Consumers purchasing investment property find interest only loans
very valuable in areas where real estate appreciation is high.
This is not to say that an interest-only loan may not be right
for you but every program has a certain profile of consumers who tend to show the majority of interest. If you think
an interest-only loan can benefit your life it would be a good
idea to contact a mortgage lender & consult with your financial
advisor to make the best decision for you and your family.
After the interest-only period how will I know my rate?
This is a very common question
from consumers who are new to the interest-only mortgage product.
After the interest-only period your loan will be
subject to future market rates however your margin will not change throughout
the remaining term of the loan. Your interest rate will adjust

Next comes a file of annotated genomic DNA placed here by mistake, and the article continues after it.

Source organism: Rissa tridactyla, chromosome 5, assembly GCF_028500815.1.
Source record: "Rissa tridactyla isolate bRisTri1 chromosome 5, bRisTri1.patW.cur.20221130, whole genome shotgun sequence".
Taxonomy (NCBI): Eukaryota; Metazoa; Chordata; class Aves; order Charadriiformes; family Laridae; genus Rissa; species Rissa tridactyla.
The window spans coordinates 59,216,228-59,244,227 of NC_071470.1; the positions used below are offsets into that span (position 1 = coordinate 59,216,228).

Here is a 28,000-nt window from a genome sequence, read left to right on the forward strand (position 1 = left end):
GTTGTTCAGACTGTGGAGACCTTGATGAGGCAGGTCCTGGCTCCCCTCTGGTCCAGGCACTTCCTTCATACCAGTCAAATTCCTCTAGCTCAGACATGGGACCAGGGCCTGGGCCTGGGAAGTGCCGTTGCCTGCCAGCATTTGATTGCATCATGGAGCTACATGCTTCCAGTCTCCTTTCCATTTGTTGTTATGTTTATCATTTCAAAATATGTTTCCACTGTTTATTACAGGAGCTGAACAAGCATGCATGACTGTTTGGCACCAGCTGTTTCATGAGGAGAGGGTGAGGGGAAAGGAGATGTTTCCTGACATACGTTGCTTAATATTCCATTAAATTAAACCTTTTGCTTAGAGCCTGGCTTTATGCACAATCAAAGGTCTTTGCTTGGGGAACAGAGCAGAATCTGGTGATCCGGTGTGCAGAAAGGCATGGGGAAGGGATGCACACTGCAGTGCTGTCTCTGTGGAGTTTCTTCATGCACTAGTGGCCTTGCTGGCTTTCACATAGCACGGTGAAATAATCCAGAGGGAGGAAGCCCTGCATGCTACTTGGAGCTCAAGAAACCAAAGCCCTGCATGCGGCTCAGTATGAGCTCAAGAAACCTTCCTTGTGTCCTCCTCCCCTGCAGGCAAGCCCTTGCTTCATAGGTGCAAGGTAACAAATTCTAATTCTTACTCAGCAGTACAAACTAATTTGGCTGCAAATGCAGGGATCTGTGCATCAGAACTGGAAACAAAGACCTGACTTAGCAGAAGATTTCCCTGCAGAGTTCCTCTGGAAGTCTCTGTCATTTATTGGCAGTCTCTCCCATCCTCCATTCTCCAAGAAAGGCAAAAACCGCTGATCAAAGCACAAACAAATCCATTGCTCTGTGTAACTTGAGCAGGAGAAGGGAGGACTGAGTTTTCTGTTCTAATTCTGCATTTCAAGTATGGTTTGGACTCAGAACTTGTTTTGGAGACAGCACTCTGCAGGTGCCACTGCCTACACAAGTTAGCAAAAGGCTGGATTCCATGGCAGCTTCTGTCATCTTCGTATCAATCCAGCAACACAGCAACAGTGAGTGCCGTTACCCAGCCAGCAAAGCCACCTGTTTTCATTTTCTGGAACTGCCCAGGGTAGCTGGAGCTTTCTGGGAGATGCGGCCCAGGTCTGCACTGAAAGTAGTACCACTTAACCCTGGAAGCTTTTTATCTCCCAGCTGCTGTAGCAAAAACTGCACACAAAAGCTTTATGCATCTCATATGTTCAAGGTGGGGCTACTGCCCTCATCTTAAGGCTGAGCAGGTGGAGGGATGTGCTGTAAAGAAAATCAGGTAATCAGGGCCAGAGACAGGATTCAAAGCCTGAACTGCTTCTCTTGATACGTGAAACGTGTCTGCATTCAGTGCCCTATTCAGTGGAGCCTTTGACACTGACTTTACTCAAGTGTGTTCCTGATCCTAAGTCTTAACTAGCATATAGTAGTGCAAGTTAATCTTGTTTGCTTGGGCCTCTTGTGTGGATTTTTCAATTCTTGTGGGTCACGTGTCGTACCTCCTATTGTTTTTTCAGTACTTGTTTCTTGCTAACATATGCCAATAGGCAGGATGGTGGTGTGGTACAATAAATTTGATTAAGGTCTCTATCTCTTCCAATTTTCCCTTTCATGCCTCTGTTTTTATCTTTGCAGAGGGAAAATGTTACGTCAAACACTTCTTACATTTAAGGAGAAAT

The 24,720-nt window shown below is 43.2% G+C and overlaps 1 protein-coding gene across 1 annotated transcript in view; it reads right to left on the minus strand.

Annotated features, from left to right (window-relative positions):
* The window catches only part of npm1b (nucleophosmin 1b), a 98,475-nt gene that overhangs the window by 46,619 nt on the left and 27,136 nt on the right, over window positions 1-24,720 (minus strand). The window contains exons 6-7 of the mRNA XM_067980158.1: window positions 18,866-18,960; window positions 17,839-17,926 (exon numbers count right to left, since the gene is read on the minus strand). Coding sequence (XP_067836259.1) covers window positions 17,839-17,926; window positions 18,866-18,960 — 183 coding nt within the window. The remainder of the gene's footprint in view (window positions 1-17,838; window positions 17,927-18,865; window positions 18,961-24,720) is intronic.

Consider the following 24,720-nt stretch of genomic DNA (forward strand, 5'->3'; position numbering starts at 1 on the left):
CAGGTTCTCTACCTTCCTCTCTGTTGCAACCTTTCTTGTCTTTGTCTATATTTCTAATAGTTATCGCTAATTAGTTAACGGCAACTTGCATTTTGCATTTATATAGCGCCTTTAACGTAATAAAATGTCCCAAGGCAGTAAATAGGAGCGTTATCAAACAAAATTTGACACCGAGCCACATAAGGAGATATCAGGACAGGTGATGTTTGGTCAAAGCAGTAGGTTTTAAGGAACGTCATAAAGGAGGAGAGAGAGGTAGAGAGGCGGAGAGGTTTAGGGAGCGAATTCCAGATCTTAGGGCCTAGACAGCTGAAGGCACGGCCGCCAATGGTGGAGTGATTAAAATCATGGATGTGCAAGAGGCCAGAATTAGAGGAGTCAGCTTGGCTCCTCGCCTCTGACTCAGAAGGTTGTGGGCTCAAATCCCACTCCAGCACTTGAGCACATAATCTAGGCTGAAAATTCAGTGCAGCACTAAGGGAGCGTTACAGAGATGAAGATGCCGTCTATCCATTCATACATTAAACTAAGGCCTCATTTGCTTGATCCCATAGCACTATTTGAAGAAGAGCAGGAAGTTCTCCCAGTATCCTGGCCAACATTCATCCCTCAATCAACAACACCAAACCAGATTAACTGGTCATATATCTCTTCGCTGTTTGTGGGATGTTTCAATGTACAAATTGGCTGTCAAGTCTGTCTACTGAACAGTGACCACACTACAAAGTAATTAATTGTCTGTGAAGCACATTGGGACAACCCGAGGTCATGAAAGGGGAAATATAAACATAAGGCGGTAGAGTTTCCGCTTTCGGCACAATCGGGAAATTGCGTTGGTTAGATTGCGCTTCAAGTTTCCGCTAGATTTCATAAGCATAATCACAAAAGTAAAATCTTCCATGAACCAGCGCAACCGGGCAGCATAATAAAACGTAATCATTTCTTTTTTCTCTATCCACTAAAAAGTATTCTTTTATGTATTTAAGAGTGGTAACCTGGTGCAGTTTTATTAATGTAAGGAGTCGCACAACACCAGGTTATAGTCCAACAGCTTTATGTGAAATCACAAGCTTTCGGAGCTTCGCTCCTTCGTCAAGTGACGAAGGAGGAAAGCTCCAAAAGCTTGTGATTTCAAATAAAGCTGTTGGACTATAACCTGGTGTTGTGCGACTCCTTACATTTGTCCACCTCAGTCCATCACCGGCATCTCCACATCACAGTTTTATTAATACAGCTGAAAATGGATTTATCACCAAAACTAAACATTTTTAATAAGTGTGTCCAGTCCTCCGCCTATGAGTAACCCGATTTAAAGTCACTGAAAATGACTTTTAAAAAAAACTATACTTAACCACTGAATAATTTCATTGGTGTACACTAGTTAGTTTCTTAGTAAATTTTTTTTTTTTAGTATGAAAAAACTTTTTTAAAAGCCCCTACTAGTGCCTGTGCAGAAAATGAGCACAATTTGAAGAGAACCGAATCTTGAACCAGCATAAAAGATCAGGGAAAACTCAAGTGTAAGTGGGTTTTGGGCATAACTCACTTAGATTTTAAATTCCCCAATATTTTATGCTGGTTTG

regularly according to the predefined terms contained within your
interest-only mortgage note. It's usually on an annual basis but
varies from lender to lender. It is important that you ask you
loan officer before you apply. Below is a hypothetical example of
what could happen when a consumer comes out of the interest only period. Let's say your note
called for your interest rate to be determined by adding the current
libor rate + a margin of 2.25. If the libor rate is 2.00% during
month 61 you will have a new interest rate of 4.25% until the next
adjustment period. It's important to remember that these are now
principal and interest payments so your payment may be higher even if
your interest rate is lower.
How can you measure your risk level?
It is extremely important to note that your risk level is not always
judged by how you feel. Many factors go in to determining if an
interest only loan is right for you. It is imperative that you